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Still shot from the movie: Water For Elephants.

Water For Elephants

The big tent is up and the circus stars are ready to put on a show. But it is the behind-the-scenes drama that has tensions flying high when a young veterinary school dropout (Robert Pattinson) joins the circus and falls in love with the ringmaster's wife (Reese Witherspoon). Get the movie review and more. »

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Overall: C+
Violence: C-
Sexual Content: C-
Language: C+
Drugs/Alcohol: C-
Run Time: 121
Theater Release: 22 Apr 2011
Video Release: 01 Nov 2011
MPAA Rating: PG-13
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Why Is Water For Elephants Rated PG-13?


Violence: A young man must identify the dead bodies of his parents after a car accident. He vomits following the experience. Characters are attacked, beaten and knocked down on numerous occasions. Characters are seen with bloody facial injuries and one woman has a black eye. A lion bites a man’s hand without injuring him. A horse is shot in the head. (The shot is heard but the incident takes place off screen.) A man talks about feeding the dead horse to the lions. A man repeatedly inflicts bloody injuries on an elephant when he beats it with a metal tipped stick. He also threatens to throw a man off a moving train. Later there is discussion of men who have been tossed, as well as depictions of bloody corpses lying along side the tracks. Circus animals chase audience members. One man appears to be mauled by a bear. An elephant strikes a man. One character attempts to choke another to death.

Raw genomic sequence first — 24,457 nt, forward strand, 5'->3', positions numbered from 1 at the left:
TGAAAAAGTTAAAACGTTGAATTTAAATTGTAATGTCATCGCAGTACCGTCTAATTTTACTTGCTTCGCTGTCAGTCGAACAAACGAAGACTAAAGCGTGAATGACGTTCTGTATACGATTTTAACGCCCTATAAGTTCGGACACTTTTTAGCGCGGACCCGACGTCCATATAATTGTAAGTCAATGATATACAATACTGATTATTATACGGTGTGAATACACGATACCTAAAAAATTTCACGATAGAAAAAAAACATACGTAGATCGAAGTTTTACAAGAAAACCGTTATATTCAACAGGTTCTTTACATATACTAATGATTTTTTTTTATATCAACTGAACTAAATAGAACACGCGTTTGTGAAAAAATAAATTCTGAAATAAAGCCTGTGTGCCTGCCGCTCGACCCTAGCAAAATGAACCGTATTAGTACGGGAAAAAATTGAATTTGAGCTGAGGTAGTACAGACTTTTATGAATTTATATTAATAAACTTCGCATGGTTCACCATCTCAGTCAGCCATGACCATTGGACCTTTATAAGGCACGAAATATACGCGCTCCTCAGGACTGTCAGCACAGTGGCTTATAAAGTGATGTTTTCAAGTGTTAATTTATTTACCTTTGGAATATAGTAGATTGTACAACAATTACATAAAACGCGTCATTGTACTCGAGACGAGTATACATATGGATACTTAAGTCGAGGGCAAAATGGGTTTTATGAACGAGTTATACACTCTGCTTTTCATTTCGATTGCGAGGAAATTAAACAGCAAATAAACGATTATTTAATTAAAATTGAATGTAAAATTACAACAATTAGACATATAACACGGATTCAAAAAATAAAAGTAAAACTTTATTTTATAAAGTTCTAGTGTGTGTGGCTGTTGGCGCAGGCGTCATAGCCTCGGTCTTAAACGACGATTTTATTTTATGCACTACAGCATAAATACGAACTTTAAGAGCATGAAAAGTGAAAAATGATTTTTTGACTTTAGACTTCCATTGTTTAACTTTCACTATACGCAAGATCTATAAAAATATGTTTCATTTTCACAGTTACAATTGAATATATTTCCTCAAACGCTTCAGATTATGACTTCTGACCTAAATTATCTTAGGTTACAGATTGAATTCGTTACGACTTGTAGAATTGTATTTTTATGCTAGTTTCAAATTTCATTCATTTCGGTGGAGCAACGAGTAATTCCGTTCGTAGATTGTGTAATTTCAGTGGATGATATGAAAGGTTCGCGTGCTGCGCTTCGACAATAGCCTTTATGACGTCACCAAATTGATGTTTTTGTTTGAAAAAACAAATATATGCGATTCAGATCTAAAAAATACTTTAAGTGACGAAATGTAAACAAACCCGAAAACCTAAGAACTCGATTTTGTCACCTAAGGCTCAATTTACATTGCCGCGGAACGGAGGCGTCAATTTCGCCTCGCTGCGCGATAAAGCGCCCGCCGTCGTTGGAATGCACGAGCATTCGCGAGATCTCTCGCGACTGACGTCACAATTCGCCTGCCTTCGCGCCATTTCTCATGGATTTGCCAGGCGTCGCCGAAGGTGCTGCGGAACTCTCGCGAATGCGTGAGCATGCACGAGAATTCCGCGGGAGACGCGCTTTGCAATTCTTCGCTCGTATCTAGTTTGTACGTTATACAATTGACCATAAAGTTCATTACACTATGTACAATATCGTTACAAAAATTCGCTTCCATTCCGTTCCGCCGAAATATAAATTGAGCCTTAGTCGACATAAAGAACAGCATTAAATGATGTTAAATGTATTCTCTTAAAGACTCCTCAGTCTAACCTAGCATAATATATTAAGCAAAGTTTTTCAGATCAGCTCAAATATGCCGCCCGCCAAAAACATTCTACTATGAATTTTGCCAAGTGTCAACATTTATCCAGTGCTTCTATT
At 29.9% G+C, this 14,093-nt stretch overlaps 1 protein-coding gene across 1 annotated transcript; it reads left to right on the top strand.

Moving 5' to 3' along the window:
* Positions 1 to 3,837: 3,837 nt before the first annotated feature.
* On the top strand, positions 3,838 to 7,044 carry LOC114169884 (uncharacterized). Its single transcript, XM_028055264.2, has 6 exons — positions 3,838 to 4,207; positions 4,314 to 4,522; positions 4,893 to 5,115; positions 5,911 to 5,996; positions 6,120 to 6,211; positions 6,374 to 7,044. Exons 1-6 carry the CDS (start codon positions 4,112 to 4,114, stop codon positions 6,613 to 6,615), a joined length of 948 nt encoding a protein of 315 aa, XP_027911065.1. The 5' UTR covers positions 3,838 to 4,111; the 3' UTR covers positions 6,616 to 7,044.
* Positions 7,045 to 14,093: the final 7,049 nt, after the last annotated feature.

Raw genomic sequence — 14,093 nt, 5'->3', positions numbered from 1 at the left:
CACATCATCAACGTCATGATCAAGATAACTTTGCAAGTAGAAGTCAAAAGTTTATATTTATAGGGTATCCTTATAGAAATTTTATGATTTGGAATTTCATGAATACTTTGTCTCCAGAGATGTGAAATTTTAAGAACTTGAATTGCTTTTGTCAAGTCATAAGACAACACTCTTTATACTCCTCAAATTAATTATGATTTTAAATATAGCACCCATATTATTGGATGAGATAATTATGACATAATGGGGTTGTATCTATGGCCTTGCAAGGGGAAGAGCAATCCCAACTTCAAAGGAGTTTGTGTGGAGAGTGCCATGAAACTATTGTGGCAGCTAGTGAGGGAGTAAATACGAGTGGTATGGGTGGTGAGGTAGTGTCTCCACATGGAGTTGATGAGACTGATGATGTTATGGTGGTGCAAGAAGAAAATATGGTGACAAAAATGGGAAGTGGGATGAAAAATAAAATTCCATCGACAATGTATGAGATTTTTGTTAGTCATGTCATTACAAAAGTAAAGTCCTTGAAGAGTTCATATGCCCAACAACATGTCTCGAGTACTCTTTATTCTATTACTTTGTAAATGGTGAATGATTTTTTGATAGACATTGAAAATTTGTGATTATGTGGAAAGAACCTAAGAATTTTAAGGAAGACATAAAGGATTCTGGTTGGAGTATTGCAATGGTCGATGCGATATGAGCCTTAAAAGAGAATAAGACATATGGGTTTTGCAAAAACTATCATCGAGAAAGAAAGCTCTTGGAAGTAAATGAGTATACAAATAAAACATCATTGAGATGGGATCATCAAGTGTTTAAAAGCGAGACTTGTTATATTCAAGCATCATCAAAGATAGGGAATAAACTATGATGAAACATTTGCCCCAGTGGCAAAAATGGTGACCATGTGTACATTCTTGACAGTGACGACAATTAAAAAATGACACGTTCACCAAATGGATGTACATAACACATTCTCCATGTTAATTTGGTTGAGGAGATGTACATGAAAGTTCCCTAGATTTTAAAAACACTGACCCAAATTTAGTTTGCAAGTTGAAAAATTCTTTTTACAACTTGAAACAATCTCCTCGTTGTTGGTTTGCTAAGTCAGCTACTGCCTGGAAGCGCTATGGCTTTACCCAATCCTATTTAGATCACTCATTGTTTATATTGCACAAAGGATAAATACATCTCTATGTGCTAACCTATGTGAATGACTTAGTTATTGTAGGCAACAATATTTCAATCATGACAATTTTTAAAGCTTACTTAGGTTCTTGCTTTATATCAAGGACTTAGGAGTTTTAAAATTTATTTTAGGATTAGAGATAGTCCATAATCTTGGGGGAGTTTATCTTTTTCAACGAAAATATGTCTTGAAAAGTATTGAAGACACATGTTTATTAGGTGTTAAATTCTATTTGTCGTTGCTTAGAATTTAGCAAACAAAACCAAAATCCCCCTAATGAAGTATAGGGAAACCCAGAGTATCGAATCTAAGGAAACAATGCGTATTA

Sexual Content: During a sideshow performance, a woman dances seductively and removes her top. (Only her bare back is seen) Characters wear skimpy outfits for circus performances. A man looks at a book of naked women with stars pasted on their breasts. Sexual activity is briefly discussed using slang references to male anatomy. A married woman kisses an unmarried man. Later they are involved in sexual activity. (Bare backs and shoulders are seen along with passionate kissing.)

Language: The script contains just over a dozen profanities, including some scatological slang and terms of Deity.

Alcohol / Drug Use: Frequent alcohol, cigarette and cigar use is depicted in this period piece. Characters appear to be drunk in several scenes. One man’s anger and suspicions increase when he is drunk. Men give alcohol to animals several times. A man suffers partial paralysis from drinking a liquor substitute. Prohibition is discussed.

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About the Reviewer: Kerry Bennett

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